On this page you will find not just a great recipe but also my best tips for how to work with sourdoughs. They can be tricky, so best to be prepared before taking on the sourdough bread challenge.
If you are new to sourdough bread making, then this particular recipe is a great one to start with because this dough is not as wet as some sourdoughs can be. A less runny dough is easier to work and shape.
Several years ago, I switched from using baker’s yeast in my breads to using a sourdough starter as the only leavening agent. And I’ve never looked back.
The flavor is simply outstanding!
The same can be said for the health properties. There simply is no comparison. Traditionally made sourdough breads win every time, hands down, when it comes to both flavor and health benefits.
Why Sourdough Bread Is So Good For Us.
Sourdough breads are good for us because they fall under the umbrella of so-called fermented foods. Fermented foods are very good at keeping our microbiome – all the good bacteria in our gastrointestinal system – in good working order.
Keeping our microbiome in tip-top shape has a very important positive impact on our overall health and well being. If it is out of whack, then we have a much higher risk of developing diseases – and not just of the gastrointestinal kind.
The microbiome has a direct link to most functions in the body. When it is not well balanced, it will have an impact on anything from our ability to fight off viruses to our mental health.
Eating a lot of red meat, processed foods or sugar can tip the balance of our microbiome in an unhealthy way. On the other hand, eating a varied diet focusing on fresh vegetables, fruits, legumes and whole grains, and including fermented foods – like yogurt, sauerkraut or sourdough breads – will ensure that our internal friendlies stay happy, healthy and ready to do their important jobs.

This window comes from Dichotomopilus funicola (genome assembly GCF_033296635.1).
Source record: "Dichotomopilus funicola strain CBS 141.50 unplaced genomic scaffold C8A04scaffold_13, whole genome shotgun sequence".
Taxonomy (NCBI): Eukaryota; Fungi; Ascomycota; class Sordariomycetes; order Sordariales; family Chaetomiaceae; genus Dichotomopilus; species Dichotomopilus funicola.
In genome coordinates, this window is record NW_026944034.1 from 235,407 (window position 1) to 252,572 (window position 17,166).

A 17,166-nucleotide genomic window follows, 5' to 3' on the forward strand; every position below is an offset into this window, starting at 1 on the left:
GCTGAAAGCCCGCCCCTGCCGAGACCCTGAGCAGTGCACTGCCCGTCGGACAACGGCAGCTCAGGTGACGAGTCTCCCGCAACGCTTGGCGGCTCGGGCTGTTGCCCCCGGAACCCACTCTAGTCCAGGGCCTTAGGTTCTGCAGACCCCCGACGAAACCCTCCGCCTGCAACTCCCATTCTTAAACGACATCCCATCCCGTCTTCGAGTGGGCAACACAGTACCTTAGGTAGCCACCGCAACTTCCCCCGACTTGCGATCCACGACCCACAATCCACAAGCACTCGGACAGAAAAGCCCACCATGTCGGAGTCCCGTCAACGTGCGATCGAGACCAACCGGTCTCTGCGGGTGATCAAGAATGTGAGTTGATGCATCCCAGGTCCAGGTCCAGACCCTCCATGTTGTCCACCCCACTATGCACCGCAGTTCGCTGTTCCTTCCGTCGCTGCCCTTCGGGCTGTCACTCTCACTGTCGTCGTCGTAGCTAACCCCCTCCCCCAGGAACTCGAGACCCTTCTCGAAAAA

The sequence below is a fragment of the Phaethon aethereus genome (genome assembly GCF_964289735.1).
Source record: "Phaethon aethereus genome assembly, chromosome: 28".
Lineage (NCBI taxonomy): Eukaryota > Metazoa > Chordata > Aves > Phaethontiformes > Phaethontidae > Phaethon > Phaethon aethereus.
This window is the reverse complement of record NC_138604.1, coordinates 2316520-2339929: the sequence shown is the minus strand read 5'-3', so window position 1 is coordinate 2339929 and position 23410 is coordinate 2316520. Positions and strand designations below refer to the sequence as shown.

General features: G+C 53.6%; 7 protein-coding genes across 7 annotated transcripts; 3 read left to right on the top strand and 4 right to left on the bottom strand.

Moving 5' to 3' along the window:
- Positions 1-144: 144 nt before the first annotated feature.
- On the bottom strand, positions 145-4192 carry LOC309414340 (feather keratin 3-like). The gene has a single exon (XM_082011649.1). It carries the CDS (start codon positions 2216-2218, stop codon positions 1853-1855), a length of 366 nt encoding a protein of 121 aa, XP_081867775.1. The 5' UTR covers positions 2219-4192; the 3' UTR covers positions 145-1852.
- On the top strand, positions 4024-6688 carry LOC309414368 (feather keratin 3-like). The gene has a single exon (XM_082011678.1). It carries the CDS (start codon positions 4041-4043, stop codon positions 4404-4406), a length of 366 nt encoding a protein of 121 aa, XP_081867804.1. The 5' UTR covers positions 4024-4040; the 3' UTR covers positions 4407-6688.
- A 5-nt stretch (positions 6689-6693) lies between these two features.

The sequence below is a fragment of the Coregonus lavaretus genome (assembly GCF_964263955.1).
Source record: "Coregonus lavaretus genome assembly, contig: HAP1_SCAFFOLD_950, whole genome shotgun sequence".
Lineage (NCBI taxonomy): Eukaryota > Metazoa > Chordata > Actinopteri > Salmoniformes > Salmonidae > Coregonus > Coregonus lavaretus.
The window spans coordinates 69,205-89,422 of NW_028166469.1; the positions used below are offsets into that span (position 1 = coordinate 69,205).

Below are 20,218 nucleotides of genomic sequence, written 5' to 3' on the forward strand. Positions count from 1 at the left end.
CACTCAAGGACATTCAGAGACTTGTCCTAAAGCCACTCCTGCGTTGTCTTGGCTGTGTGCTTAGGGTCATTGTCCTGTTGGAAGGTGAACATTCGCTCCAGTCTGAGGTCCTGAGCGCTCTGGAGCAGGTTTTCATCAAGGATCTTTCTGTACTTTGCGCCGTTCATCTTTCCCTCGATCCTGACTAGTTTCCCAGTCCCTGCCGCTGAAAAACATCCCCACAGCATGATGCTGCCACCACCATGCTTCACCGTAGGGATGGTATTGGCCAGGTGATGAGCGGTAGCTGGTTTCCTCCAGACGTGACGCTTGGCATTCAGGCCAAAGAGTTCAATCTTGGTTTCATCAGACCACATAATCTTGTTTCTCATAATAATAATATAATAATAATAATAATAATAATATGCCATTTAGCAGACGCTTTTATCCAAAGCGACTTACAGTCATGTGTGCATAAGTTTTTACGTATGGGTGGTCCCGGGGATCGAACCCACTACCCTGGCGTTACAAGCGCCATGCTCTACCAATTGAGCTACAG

Sourdough Breads Contain Less Gluten and Regulates Blood Sugar
Traditionally baked sourdough breads contain less gluten, regardless of the type of flour used, than most commercially made breads. This is because the fermentation that goes on in traditional sourdough breads pre-digests the gluten, making this type of bread much lower in gluten and therefore easier to digest. A friend of mine, for example, who normally cannot eat gluten due to Crohn’s disease, has no problem whatsoever eating my sourdough breads made with whole spelt and whole wheat.
Breads made with sourdough also lower the glycemic load of a meal. Not just of the actual piece of bread eaten but of the entire meal in which that piece of sourdough bread is eaten. This means that including sourdough bread in your diet will have a positive impact on your blood sugar balance. Why is this important? Because your blood sugar balance is a core element which underpins all other mechanisms in the body. If it is out of kilter, then practically every other balance in the body will be affected, putting unnecessary stress on the body. This will eventually lead to disease.